My husband Patrick, Maddie and I went to Macy’s for the very last day of their annual Flower Show. It’s a huge hit with families because the gardens are beautiful and provide a colorful backdrop for photos. We happily took our place in line, and 25 minutes, two granola bars and an applesauce later, we caught our first glimpse of them. “Look, Madeleine! There’s an elephant!” I said, pointing to a life-sized painted elephant that had been decked out in floral patterns. “Ah-ba! Ooh!” she said excitedly. That was my first mistake.
There were so many people taking pictures and so many people trying to stay out of other people’s pictures, and if there’s one thing you have to know about Minnesotans, it’s that “Minnesota Nice” gets pretty aggressive with a crowd. It was basically like each camera was shooting out a fatal laser beam and so your life depended on avoiding it, resulting in what appeared to be the most awkwardly choreographed flash mob of all time. Because how dare you accidentally walk in front of a digital camera. It’ll take them a whole two seconds to take another shot, and now they only have 97 percent battery life remaining! For shame.
So back to my mistake. All Maddie wanted to do was get as close as possible to the elephant. It seemed perfectly logical to her: she would just crawl through the garden and touch it. So when it became apparent to her that this would not be happening, she wasn’t happy about it. Even worse, that one elephant at the entrance was the only animal figure in the whole place so there was nothing else for a one-and-a-half-year-old to look forward to. (Seriously, Macy’s. Couldn’t you just throw in a giraffe or a sloth or something? Anything!)
Me, while Husband tries to get a decent photo: “Smile Maddie! Ooh, smell the tulips, mmmm, don’t they smell pretty?”
Maddie’s expression: Ummm, where’s the elephant? I can’t see him, there are too many people around. This blows, I’m outta here!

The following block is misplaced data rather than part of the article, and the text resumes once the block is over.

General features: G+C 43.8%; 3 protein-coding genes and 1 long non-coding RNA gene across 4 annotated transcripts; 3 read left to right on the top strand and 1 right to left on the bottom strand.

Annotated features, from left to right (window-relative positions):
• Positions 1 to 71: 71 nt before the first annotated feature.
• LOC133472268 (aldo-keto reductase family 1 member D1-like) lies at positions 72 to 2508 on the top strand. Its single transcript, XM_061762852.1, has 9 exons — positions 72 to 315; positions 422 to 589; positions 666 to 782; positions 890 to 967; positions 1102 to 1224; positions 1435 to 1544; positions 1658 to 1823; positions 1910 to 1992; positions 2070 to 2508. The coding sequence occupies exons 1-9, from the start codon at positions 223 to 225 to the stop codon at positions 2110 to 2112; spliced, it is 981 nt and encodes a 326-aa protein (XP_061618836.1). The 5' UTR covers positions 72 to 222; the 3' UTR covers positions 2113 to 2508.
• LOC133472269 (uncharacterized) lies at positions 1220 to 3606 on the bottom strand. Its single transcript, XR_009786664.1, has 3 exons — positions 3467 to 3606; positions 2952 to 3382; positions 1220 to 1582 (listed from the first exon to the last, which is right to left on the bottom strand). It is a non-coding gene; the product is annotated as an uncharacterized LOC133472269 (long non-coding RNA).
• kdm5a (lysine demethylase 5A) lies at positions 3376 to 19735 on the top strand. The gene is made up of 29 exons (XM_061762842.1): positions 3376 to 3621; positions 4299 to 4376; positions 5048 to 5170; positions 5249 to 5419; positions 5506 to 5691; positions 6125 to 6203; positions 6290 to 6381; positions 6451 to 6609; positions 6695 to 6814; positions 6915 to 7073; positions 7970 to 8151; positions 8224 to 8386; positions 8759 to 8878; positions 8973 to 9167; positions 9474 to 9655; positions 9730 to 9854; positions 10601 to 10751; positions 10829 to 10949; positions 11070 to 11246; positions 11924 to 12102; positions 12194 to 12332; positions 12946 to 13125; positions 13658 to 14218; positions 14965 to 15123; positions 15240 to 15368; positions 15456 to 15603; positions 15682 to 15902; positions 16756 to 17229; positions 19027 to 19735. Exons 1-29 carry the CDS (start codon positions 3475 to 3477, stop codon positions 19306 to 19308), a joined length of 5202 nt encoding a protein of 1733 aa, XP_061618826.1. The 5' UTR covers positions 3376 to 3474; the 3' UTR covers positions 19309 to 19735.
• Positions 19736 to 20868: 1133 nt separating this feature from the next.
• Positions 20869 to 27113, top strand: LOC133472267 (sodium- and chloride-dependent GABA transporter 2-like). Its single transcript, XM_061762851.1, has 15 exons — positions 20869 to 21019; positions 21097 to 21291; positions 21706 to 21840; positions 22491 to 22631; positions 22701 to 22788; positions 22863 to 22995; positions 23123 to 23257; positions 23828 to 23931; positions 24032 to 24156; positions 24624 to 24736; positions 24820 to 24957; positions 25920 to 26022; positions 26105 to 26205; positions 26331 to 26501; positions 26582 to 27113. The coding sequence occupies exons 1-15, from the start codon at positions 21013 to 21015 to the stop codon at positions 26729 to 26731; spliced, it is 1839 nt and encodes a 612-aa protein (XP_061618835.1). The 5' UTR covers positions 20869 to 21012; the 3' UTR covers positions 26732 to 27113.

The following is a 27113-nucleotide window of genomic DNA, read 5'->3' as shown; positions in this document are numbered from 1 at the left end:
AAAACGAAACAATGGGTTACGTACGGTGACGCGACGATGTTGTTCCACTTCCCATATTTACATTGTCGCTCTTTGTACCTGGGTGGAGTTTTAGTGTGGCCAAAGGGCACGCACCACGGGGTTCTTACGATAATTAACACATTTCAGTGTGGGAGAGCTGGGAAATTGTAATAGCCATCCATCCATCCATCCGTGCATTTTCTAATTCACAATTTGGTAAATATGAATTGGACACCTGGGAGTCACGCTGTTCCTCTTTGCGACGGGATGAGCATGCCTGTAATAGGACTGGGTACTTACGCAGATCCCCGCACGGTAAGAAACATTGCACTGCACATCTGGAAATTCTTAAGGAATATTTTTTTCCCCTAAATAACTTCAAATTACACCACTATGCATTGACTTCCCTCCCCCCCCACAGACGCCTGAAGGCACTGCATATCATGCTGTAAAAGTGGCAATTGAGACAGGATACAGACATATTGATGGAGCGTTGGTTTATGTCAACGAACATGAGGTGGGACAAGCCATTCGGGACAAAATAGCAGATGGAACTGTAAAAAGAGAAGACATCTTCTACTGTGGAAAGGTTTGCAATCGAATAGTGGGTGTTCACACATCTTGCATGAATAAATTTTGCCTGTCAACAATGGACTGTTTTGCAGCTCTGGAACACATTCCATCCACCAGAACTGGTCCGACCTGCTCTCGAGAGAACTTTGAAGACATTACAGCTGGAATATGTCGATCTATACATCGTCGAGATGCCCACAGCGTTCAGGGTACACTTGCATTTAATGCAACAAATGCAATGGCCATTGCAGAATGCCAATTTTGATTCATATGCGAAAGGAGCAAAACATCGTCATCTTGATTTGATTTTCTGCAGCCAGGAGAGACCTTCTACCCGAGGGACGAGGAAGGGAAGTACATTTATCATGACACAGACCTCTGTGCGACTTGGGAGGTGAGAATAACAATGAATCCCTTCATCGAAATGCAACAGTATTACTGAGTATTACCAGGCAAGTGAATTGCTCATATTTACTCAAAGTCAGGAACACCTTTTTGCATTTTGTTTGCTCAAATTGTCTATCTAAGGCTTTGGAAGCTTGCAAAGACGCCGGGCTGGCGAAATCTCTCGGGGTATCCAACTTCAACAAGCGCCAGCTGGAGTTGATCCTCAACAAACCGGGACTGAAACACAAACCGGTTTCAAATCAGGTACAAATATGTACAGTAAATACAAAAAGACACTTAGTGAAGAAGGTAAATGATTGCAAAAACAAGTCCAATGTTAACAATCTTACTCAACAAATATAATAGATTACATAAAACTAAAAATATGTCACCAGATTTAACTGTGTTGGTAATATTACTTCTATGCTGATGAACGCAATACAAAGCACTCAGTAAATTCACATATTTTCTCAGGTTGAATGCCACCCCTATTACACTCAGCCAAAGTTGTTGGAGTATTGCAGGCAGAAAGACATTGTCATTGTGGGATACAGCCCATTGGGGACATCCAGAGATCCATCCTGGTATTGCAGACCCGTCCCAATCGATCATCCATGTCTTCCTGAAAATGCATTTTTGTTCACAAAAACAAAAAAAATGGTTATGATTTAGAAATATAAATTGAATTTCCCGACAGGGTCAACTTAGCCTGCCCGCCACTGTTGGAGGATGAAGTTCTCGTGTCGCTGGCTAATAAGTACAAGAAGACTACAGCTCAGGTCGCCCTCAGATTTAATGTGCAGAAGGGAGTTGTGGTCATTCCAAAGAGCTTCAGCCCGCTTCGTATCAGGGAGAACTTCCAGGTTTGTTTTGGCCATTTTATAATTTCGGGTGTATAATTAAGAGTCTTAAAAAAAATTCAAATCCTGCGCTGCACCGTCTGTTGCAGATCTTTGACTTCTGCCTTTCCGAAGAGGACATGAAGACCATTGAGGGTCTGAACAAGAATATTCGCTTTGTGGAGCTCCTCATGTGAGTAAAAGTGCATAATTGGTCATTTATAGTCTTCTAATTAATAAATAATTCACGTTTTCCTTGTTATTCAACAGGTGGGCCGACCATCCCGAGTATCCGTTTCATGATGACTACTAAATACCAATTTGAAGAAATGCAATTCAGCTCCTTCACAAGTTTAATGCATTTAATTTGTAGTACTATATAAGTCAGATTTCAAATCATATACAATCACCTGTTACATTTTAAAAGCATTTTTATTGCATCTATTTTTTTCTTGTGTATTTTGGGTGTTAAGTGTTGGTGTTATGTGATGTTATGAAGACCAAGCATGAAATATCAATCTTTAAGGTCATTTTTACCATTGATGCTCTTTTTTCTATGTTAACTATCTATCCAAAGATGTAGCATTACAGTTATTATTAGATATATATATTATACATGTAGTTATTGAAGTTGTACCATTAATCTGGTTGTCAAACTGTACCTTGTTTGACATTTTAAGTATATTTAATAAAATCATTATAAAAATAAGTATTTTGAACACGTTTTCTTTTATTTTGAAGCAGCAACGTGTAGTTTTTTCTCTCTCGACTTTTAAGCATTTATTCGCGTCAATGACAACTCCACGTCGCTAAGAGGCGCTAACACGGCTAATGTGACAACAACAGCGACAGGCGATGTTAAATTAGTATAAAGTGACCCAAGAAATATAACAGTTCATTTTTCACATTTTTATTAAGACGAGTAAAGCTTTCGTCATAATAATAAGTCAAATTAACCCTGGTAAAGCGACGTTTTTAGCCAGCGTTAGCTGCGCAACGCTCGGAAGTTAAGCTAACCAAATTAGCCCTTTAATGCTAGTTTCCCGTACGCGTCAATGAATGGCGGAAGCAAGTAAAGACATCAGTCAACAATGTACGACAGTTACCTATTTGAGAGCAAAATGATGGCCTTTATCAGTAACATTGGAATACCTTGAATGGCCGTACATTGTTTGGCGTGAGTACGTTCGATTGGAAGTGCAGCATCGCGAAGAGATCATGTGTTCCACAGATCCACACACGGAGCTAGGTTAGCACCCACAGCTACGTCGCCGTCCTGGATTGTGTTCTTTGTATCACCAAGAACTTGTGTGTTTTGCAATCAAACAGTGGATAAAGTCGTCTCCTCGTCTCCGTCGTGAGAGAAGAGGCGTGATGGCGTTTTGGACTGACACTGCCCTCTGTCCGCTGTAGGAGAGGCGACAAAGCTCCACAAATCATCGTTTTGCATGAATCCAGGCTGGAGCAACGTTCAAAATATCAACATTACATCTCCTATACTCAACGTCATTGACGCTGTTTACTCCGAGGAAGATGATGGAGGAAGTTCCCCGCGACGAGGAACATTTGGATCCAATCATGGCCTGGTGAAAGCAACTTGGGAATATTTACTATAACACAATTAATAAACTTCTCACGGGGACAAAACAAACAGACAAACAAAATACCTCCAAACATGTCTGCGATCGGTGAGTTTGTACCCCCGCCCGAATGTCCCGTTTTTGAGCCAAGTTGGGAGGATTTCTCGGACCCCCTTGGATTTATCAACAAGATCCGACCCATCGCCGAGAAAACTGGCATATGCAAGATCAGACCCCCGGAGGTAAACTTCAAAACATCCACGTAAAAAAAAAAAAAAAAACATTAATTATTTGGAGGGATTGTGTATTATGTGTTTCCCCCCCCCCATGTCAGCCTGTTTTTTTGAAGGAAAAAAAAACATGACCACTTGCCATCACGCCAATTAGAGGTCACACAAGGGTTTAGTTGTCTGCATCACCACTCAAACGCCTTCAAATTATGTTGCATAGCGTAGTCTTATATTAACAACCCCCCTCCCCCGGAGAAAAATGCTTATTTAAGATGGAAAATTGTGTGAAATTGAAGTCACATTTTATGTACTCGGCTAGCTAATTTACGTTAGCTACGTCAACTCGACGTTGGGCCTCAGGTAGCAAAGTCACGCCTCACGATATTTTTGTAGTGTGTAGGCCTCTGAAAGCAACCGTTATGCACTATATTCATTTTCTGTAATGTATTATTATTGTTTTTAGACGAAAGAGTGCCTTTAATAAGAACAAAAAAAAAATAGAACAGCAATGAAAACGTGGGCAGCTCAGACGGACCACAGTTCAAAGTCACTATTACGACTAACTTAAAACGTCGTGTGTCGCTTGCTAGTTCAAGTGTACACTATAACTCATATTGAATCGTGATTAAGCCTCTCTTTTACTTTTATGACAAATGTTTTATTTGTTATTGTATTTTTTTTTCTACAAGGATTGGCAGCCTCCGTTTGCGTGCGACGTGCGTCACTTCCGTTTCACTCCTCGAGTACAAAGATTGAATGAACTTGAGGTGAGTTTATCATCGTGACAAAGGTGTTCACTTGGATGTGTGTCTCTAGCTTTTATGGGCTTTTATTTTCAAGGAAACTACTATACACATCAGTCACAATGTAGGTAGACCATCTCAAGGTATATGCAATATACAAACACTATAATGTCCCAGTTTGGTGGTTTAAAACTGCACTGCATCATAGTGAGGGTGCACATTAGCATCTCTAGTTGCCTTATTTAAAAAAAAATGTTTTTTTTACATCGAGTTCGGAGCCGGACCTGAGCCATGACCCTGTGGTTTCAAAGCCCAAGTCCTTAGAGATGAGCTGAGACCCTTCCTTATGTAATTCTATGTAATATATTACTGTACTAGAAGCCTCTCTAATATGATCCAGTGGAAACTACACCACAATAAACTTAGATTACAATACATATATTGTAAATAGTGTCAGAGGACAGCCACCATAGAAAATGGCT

And as quickly as her face had lit up upon seeing that elephant, it furrowed into the most terrifying expression I have witnessed to date. Oh no it’s happening, I thought. The Meltdown is happening and we’re stuck in the middle of this zen garden and people are being freakishly nice and she’s doing that silent cry right before the really loud one and there’s NO WAY OUT!! And I was exactly right. Maddie cried so loud that even the tulips turned in our direction to see what could possibly be the matter. And I’m pretty sure my face turned redder than the poppies. “We’re done,” I said to Patrick, who must have seen the fear in my eyes because he heroically weaved his way through the crowd, camera and stroller in hand as I carried our screaming child through the laser beams.
You would think by this point that all I’d want to do was get out of there. But in a moment of what I can only describe as pure INSANITY, I thought, Well maybe I can get just one good picture of Maddie looking at the elephant before we leave.
Madeleine did not agree. We walked back down the Hallway of Happy Families and made our escape.
To be honest, I did get a better picture of Maddie later on, when we discovered a smaller elephant with flowers on the skyway level. She’s smiling and happy, and isn’t sporting a mute plug. But this one captures the truth. And sometimes the truth is just more refreshing.